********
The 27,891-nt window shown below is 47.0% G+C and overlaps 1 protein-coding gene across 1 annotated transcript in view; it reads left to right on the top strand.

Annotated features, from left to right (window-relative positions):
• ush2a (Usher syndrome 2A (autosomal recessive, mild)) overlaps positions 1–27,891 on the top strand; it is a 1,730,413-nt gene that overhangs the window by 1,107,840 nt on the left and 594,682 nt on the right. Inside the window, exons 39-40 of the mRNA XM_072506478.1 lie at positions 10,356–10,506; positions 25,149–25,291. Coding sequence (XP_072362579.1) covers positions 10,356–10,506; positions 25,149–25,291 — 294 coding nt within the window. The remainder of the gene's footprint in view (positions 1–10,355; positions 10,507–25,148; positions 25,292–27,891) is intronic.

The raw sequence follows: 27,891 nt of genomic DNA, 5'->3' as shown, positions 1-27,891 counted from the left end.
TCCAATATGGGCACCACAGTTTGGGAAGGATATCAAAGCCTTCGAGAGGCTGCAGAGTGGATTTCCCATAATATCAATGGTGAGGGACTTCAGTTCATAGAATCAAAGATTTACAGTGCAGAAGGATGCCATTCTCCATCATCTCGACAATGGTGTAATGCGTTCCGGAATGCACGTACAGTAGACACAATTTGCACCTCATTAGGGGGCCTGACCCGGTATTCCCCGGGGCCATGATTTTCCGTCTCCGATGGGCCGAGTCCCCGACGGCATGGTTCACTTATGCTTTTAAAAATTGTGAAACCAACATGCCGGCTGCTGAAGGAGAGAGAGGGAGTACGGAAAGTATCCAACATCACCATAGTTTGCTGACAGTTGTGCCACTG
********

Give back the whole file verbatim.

The 27,891-nt window shown below is 47.0% G+C and overlaps 1 protein-coding gene across 1 annotated transcript in view; it reads left to right on the top strand.

Annotated features, from left to right (window-relative positions):
• ush2a (Usher syndrome 2A (autosomal recessive, mild)) overlaps positions 1–27,891 on the top strand; it is a 1,730,413-nt gene that overhangs the window by 1,107,840 nt on the left and 594,682 nt on the right. Inside the window, exons 39-40 of the mRNA XM_072506478.1 lie at positions 10,356–10,506; positions 25,149–25,291. Coding sequence (XP_072362579.1) covers positions 10,356–10,506; positions 25,149–25,291 — 294 coding nt within the window. The remainder of the gene's footprint in view (positions 1–10,355; positions 10,507–25,148; positions 25,292–27,891) is intronic.

The raw sequence follows: 27,891 nt of genomic DNA, 5'->3' as shown, positions 1-27,891 counted from the left end.
TCCAATATGGGCACCACAGTTTGGGAAGGATATCAAAGCCTTCGAGAGGCTGCAGAGTGGATTTCCCATAATATCAATGGTGAGGGACTTCAGTTCATAGAATCAAAGATTTACAGTGCAGAAGGATGCCATTCTCCATCATCTCGACAATGGTGTAATGCGTTCCGGAATGCACGTACAGTAGACACAATTTGCACCTCATTAGGGGGCCTGACCCGGTATTCCCCGGGGCCATGATTTTCCGTCTCCGATGGGCCGAGTCCCCGACGGCATGGTTCACTTATGCTTTTAAAAATTGTGAAACCAACATGCCGGCTGCTGAAGGAGAGAGAGGGAGTACGGAAAGTATCCAACATCACCATAGTTTGCTGACAGTTGTGCCACTG